Behold, the Awesome Power of Human Stupidity
I'm not talking about the basic run-of-the-mill honest mistakes here. These are not the "I thought I had shut off that circuit before cutting the wires" kind of crowd. These are the runner-ups for the Darwin Awards who tried very hard to kill themselves but failed through sheer incompetence, thus disqualifying themselves from glory. Their survival was not so much a matter of God mercifully wrapping His arms around these people. It would be more accurate to say that the Angel of Death simply rejected these people because his pals at the bar would never have believed the story- it would have just been too easy. Even the Angel of Death has his standards, you know.
But just when I think I have seen something that officially qualifies me for the "I Have Seen It All" Hall of Fame, someone else discovers a new and creative way to come this close to finishing himself/herself off, only to survive to tell the tale to his/her grandkids. And oh, yes: they do procreate.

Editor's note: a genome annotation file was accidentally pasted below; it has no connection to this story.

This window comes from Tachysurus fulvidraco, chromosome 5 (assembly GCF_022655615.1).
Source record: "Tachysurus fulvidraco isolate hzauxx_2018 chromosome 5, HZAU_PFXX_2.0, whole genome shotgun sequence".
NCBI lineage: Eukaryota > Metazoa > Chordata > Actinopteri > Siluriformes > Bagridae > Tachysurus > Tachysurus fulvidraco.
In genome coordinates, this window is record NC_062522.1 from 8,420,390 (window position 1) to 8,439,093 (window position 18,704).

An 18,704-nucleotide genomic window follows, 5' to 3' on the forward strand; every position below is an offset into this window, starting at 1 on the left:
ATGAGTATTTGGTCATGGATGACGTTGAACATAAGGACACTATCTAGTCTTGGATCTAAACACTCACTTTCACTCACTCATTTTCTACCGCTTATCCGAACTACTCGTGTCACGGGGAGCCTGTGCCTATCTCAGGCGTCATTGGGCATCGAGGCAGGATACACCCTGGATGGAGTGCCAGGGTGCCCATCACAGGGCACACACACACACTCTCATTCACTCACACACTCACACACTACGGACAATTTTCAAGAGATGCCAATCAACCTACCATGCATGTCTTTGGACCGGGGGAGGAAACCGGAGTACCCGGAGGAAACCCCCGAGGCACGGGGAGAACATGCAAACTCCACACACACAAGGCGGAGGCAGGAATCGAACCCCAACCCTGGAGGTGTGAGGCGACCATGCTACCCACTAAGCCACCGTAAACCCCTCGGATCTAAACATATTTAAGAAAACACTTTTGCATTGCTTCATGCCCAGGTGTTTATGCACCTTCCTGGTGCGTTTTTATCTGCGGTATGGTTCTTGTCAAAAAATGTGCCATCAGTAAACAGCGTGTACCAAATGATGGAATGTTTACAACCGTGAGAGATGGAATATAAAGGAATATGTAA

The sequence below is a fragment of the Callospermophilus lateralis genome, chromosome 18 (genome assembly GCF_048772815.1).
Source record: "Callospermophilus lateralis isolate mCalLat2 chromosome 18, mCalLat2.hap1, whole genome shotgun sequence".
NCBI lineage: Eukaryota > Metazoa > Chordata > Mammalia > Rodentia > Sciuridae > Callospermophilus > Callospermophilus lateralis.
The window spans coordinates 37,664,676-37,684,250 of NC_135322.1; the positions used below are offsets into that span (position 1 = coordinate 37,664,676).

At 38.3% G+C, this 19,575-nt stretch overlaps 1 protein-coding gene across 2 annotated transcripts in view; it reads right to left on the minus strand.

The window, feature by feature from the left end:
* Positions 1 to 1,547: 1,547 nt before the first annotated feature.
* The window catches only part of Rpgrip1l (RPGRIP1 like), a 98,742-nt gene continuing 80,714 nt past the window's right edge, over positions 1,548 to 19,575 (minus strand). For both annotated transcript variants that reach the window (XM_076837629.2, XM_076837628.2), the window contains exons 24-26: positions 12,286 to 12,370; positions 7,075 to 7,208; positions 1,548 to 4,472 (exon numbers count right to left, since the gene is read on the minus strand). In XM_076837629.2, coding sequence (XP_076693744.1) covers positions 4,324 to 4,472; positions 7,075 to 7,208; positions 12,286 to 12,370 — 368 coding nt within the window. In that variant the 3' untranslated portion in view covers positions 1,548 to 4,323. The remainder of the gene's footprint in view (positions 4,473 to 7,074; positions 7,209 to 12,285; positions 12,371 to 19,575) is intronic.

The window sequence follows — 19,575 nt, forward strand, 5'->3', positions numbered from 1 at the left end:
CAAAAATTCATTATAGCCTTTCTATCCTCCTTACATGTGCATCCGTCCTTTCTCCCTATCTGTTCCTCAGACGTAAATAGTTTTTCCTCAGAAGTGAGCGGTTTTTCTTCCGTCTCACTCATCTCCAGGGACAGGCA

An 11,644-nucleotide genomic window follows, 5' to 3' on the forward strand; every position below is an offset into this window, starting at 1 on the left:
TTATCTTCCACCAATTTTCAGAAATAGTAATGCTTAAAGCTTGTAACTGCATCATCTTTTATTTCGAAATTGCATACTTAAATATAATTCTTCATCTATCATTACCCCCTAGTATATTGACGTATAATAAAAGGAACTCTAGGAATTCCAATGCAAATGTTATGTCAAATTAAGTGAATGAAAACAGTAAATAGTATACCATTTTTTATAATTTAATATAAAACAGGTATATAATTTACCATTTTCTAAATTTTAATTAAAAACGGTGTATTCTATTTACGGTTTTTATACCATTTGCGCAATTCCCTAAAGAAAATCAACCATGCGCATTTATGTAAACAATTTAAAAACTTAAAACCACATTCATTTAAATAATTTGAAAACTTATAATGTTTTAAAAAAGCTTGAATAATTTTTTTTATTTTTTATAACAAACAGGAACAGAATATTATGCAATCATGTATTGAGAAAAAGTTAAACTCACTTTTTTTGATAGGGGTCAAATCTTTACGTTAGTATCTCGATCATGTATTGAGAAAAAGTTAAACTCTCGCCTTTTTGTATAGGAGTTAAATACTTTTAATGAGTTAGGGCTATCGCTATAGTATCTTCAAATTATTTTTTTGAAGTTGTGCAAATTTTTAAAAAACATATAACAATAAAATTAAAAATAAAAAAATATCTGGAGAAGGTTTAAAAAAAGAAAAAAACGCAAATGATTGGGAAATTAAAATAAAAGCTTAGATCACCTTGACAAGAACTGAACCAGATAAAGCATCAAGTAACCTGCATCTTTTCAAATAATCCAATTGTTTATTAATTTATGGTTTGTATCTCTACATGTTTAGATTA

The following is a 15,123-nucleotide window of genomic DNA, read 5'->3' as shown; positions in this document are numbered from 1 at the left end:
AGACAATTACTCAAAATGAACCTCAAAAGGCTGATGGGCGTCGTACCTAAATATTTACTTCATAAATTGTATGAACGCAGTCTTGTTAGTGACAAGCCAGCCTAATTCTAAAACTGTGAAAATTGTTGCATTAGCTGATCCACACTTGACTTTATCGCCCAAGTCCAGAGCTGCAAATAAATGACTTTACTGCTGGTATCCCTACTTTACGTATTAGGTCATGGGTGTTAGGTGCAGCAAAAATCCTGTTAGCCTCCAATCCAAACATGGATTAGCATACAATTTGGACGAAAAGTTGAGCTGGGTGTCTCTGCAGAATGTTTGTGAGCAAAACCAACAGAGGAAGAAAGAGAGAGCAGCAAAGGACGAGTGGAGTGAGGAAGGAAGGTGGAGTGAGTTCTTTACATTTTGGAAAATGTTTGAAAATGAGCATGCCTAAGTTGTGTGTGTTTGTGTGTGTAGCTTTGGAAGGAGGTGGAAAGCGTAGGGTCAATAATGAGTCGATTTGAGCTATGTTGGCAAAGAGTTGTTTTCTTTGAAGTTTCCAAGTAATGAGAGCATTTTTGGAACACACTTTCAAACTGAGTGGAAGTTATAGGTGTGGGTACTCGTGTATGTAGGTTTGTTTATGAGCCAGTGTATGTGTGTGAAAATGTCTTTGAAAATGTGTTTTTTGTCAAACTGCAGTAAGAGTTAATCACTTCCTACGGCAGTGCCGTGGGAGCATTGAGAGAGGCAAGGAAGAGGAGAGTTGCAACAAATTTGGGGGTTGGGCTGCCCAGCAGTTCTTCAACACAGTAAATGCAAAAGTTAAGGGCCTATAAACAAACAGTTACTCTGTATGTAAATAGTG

In fact, I think that there is a lost race of human beings whose origins have vanished in the mists of time; a race whose progeny now walk among us, wearing our clothes, eating our food, and sending their children to our universities; and yet these homonids have not quite shed the self-immolating tendencies of their predecessors. This race might very well be the missing link between the Darwin Laureates who managed to extinguish themselves on their own merits, and the Robbie Knievels of today. (By the way: I know a guy who claims, proudly, to have been shot in the foot by the younger Mr. Knievel. But I digress...)
I call this lost race Homo hey-watch-thissicus.